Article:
Have you stopped recently to ask yourself, what type of value does your business create for clients and does it meet the expectation of how you want your clients to perceive you?
Personally, I find it an extremely valuable and thankfully, simple exercise. It’s a process I use with our clients to ensure they are ready to scale their advisory business and are clear on what their bigger picture looks like.
In services industries there are various forms of value on offer to clients. Some value is built through strategic and ongoing services – for example developing a strategic plan and SOA. Or ongoing investment management and business accounting.
Some value is also derived from the way in which services are delivered, and experienced by the client. For example, a service provider that focuses on high attention to detail offers a different form of value to clients versus a business that focuses on immediacy of response.
So how, as a business, do you articulate this value to new clients? Do you present your proposition in a way that fully reflects the value you offer? Is there an opportunity to establish new forms of value perception?
Let’s break these three forms of value creation down:
Success in life and business can be thought of in the same way, both require us to deal with a range of facets in parallel. In business, we may think about these as functions e.g. marketing, product design, financial management, the list goes on. What we endeavour to achieve in business, and in life, is to have all facets of our universe moving in alignment and performing optimally. In other words, specialist areas performing in unison, guided by a central strategy (or ambition).
Service businesses generally fall into one of three categorisations that contribute in-part or wholly to this ambition:
Strategic Services: Businesses that are engaged to set the foundations, or make foundational change. Ultimately and in the case of advisory, delivering a tailored and coherent plan to align a person’s channels of wealth creation to achieve the optimal outcome. The perceived values these businesses are building are thought-leadership and expertise.
Specialist Services: Businesses that are engaged to manage a specialist area, in business this may be a PR agency, or for the consumer market, a GP. More often than not, specialist services are longer-term engagement because the offer a specific skill that the recipient cannot execute themselves. The type of value you are building here is trust and dependability.
A combination of both: These ‘full service’ businesses often lean one way or the other in terms of strategic or specialist capabilities. However, when the right balance is achieved, they can build both sets of perceived value i.e. thought leadership and trustworthiness.
Often businesses talk about the desired attributes of their brand. Common ones are wanting to be seen as trustworthy, innovative or an expert. How you deliver your services, not just the nature of your services, can equally contribute to building these attributes.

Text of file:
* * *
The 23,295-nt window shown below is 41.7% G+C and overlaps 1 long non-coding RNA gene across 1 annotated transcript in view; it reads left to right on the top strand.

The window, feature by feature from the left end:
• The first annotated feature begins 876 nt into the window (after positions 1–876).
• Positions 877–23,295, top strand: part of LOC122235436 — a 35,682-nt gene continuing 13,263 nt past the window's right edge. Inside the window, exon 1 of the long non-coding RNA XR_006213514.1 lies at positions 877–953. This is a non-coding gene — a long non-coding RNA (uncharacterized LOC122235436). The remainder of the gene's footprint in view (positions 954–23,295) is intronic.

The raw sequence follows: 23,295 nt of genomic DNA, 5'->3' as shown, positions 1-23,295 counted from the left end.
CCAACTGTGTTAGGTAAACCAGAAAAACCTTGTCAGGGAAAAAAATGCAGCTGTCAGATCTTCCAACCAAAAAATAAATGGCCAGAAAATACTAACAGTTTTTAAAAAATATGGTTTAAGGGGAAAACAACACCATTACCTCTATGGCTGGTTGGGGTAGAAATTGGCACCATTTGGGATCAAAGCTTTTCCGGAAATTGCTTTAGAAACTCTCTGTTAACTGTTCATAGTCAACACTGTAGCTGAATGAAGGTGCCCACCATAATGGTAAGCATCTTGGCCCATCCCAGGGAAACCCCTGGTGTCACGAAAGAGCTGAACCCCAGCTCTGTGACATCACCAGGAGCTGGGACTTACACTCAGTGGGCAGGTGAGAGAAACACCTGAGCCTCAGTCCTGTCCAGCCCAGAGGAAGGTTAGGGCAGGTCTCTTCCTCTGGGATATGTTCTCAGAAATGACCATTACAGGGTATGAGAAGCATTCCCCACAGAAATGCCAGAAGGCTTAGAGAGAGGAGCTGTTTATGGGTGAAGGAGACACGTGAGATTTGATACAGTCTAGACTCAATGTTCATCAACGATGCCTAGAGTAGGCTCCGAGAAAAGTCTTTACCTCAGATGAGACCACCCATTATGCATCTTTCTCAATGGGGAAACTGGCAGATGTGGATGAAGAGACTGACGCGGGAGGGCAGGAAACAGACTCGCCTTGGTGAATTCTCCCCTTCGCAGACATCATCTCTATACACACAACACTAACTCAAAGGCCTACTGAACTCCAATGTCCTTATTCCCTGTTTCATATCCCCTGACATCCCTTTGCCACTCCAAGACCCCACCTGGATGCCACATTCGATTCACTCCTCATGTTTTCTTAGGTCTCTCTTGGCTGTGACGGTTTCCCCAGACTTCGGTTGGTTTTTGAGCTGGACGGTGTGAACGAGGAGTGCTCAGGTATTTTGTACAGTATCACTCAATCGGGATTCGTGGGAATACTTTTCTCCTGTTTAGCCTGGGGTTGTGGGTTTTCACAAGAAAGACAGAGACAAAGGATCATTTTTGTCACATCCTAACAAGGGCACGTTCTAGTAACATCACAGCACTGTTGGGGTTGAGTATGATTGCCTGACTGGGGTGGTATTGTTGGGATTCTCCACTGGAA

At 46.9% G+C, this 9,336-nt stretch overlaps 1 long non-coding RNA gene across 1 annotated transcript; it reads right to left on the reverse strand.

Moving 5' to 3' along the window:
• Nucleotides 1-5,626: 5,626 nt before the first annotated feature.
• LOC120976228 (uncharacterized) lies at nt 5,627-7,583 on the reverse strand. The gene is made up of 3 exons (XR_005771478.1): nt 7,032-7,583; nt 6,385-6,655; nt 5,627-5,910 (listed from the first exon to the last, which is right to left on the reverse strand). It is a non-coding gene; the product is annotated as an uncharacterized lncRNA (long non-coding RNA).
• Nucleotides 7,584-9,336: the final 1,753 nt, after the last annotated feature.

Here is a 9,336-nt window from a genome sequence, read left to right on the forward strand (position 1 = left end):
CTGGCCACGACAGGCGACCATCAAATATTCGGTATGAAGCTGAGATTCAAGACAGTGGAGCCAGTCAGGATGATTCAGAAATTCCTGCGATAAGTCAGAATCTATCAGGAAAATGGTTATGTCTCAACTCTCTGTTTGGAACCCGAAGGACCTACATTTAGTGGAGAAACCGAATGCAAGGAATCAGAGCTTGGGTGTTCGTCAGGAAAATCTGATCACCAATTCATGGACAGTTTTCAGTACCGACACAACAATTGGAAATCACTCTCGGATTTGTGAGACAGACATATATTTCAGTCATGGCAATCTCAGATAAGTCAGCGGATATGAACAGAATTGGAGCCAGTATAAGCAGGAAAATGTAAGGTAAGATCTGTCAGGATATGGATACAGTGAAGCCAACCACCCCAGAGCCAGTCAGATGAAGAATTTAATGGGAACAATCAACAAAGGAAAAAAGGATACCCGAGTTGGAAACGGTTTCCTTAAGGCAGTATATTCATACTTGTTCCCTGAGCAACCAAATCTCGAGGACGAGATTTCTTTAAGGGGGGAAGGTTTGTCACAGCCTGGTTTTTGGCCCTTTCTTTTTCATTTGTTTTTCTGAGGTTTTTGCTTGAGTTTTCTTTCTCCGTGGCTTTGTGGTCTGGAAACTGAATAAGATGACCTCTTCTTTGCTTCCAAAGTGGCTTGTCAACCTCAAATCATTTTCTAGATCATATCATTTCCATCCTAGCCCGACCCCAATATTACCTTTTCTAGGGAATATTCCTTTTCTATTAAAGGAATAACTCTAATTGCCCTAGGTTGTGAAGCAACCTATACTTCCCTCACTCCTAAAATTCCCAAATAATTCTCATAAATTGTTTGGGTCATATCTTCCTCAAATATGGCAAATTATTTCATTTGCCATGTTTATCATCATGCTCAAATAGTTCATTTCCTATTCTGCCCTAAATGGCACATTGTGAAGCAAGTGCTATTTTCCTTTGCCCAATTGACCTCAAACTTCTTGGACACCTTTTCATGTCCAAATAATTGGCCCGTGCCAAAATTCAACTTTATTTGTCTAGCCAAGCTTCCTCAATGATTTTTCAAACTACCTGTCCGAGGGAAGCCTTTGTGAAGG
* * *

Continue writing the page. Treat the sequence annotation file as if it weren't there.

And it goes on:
You may operate in a conservative industry and therefore if you use technology to drive efficiencies, you’ll be seen as more innovative than your competitor. In contrast, in a modern, fast-moving industry, committing to face-to-face, high touch service will help build the dependability qualities that your competitors may lack.
Speed, attention to detail, responsiveness, proactivity, they all build different perceptions. Consider your services and consider how you deliver them. Are you building all of the required elements to have high-value relationship, long-term relationships with your clients?
Once you’re clear on the value you deliver and the ways in which you deliver it, consider how you present your business to the market. Brand experts use frameworks such as brand code. In simple terms your brand code is 1) Your message to market and 2) The tone and visual language that wraps it.
You can amplify your desired attributes by conveying them through your brand. For example, look at the big four consultancies’ websites. They lead with information on market trends as a way to present themselves as thought leaders. In contrast, a more suburban accountancy will present imagery of them engaged with clients to feel more trustworthy and dependable.
Technology can help you look at the fundamentals of your business i.e. the services you provide and how you provide them. Software solutions can help you build out your capabilities and in-turn ensure you’re developing the right brand attributes to build long-term, healthy client relationships.
If you are a strategic-led business, software can be used to deliver your core services. It can also be employed to create ongoing engagement by tracking the progress of strategies with clients (put simply, goal tracking). This creates ongoing revenue opportunities, and through longer-term engagement, you build greater trust and advocacy, helping to attract new clients.
If you are a specialist service business, software can bring significant efficiencies to how you deliver your ongoing services. This hands you time to be more strategic with your clients, and to widen the opportunity and scope of your engagement.
When you’re unsure of the composition of your business’s value, go back to the common desire of businesses and your clients alike i.e. are you lifting the performance and alignment of numerous aspects of their universe. The more you can contribute to this overarching need, the more valuable you will become.
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